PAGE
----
LABLAB Custom Clients#

New in version 1.7.0


This API is unstable and may change in the future!

Writing your own Subgrounds Client#

Subclassing SubgroundsBase provides all the utlities for spinning up your own Subgrounds client. All of the business logic is handled, while you can define your own preferred API or bring your own IO solution (such as using requests or aiohttp instead of httpx).


You can also choose to subclass Subgrounds or AsyncSubgrounds as they contain a more natural interface to work with, especially for simply swapping the implementation of the http client.

In the future, we may define a Protocol to help define a unified sync and async client structure!


The SubgroundsBase class streamlines the all of the business logic neccessary to manage and make subgraph queries. Inheriting this class allows you to purely implement IO logic (making the actual request to the server). There's two main functions that allow you to


This deals with caching and loading subgraph schema data. If subgraph data is successfully loaded from a cache, the actual request execution will be skipped (via a StopIteration exception).


This is the main entry point for executing queries via DataRequest and returning responses via DataResponse. Implementing execute allows you to

Both of these methods are implemented as generators as they provide us the utilities to lazily produce and consume values. The business logic produces objects to send to IO functions and then data is sent back into the business logic to continually transform until finally returned.

More on Generators


Most implementations using these generators will match the following pattern:

next and .send essentially wrap the IO work in do_something here#
2    my_generator = self.generator(...)
4    values = next(my_generator)
5    new_values = do_something(values)
6    my_generator.send(new_values)
8except StopIteration as e:
9    return e.value




We instantiate our generator object


We produce a value, transform it, and send it back to the generator


Every thing is wrapped in a try-except to catch StopIteration


StopIteration.value is our actual return value!

Alternatively, you can host a while loop if you have an unknown number of producing and consuming to do:

Infinite generators, .send will also advance the generator like next.#
 2    my_generator = self.generator(...)
 4    values = next(my_generator)
 6    while True:
 7        new_values = do_something(values)
 8        values = my_generator.send(new_values)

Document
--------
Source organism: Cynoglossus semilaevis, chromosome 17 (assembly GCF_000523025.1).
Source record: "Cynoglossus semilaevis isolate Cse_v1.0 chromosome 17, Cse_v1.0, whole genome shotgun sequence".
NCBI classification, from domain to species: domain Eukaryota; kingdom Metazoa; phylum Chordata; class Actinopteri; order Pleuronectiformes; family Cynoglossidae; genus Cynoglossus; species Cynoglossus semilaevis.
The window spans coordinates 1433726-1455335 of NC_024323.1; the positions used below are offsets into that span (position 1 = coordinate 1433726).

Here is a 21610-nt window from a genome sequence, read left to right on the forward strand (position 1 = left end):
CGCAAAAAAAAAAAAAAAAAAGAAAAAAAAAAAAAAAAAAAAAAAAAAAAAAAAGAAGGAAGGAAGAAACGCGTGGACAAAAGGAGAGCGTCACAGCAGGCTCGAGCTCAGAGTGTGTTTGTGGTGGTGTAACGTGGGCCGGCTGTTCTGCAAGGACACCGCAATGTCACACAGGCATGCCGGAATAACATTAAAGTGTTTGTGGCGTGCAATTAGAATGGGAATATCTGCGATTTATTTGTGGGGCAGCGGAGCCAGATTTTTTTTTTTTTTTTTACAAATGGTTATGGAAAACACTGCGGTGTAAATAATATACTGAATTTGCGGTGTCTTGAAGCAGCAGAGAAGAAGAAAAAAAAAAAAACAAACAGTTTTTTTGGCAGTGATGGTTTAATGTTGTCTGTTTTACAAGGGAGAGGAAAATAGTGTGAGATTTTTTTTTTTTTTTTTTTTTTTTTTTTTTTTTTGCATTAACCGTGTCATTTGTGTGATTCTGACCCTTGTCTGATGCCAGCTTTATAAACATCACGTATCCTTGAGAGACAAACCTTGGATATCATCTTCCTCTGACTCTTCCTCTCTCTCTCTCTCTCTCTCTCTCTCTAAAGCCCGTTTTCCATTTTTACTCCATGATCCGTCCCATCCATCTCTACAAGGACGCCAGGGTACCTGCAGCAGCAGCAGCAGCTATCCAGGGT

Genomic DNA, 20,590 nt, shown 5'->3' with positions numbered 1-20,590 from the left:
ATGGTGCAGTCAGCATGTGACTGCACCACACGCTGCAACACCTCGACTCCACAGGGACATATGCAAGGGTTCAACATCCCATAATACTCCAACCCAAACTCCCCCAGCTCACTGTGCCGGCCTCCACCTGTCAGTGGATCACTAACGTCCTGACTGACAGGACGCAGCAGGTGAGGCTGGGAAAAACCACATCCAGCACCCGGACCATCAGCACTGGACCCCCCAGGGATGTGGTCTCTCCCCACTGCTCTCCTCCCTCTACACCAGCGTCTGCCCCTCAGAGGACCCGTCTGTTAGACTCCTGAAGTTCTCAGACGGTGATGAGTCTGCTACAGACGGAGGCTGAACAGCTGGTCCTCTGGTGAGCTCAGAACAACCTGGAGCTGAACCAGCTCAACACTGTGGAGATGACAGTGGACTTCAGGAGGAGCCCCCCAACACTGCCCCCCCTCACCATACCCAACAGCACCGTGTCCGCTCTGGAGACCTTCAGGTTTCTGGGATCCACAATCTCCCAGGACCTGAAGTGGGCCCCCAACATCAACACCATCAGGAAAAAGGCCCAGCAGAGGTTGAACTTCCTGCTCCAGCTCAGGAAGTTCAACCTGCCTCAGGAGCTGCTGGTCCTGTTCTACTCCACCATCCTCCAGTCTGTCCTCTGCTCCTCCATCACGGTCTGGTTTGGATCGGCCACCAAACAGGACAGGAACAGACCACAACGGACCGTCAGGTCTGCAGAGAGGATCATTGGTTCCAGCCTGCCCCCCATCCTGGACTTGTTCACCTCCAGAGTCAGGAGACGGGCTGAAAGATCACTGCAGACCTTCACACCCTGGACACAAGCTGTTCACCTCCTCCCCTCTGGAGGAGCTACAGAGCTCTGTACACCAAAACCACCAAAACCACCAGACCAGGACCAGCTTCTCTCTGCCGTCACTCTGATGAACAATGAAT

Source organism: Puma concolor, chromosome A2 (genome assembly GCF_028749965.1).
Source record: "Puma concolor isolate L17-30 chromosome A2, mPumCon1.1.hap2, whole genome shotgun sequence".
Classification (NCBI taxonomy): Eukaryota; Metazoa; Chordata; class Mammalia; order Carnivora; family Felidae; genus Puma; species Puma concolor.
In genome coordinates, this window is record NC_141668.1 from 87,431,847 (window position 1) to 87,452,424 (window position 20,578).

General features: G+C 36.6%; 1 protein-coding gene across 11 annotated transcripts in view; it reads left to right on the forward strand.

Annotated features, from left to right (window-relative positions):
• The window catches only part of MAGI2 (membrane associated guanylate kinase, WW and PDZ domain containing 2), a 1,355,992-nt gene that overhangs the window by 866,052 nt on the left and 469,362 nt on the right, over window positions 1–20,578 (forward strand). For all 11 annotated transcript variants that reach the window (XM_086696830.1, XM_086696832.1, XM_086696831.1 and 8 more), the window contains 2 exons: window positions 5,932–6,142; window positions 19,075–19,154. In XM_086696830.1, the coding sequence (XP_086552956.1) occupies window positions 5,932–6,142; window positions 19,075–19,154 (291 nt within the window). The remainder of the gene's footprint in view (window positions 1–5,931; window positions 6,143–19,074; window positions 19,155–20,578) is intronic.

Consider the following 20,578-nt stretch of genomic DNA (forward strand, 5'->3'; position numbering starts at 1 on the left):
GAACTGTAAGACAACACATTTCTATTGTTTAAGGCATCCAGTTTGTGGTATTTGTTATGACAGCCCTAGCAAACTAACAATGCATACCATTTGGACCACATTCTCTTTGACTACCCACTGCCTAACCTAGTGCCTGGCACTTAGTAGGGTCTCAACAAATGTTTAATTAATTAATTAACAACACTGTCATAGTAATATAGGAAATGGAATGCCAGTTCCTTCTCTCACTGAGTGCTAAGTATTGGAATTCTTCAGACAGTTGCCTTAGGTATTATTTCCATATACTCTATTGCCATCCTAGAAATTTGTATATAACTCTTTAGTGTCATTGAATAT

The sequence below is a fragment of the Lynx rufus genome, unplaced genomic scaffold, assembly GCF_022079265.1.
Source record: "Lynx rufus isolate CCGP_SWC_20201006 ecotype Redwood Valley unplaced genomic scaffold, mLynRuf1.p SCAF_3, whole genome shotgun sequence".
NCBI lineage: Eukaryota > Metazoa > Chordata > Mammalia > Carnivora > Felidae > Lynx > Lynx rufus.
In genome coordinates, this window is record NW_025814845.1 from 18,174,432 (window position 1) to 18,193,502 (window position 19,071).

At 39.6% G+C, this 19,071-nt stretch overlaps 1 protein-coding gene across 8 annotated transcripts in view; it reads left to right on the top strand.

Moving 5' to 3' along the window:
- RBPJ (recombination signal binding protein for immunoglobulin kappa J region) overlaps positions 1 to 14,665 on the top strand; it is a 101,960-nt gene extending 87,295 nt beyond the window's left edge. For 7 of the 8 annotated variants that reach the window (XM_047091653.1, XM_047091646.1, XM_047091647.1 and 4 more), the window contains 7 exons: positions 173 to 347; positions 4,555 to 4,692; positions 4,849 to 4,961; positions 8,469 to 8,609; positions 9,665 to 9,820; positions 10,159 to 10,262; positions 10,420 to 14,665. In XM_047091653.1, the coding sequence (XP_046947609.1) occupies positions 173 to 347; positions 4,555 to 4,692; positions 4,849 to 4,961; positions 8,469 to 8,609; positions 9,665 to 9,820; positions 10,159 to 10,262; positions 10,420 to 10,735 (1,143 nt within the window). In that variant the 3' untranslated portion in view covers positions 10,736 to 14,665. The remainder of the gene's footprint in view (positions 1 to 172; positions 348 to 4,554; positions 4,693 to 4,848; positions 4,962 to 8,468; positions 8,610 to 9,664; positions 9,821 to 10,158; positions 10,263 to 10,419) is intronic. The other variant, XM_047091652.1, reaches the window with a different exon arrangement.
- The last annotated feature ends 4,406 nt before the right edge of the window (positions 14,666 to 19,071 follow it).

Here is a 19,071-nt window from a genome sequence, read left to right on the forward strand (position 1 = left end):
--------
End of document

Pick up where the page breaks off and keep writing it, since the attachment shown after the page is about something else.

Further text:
10except StopIteration as e:
11    return e.value


Here is an example for implementing load from Subgrounds.load

def load(
    url: str,
    save_schema: bool = False,
    cache_dir: str | None = None,
    is_subgraph: bool = True,
) -> Subgraph:
    if cache_dir is not None:
        warnings.warn("This will be depreciated", DeprecationWarning)

        loader = self._load(url, save_schema, is_subgraph)
        url, query = next(loader)  # if this fails, schema is loaded from cache
        data = self._fetch(url, {"query": query})

    except StopIteration as e:
        return e.value

    assert False


Here is an example for implementing execute from Subgrounds.execute

def execute(
    req: DataRequest,
    pagination_strategy: Type[PaginationStrategy] | None = LegacyStrategy,
) -> DataResponse:
    """Executes a :class:`DataRequest` and returns a :class:`DataResponse`.

      req: The :class:`DataRequest` object to be executed.
      pagination_strategy: A Class implementing the :class:`PaginationStrategy`
        ``Protocol``. If ``None``, then automatic pagination is disabled.
        Defaults to :class:`LegacyStrategy`.

      A :class:`DataResponse` object representing the response

        executor = self._execute(req, pagination_strategy)

        doc = next(executor)
        while True:
            data = self._fetch(
                doc.url, {"query": doc.graphql, "variables": doc.variables}
            doc = executor.send(DocumentResponse(url=doc.url, data=data))

    except StopIteration as e:
        return e.value

More on Sans-IO#

Read forwards to get a bit more of an insight on our implementation of the sans-io technique.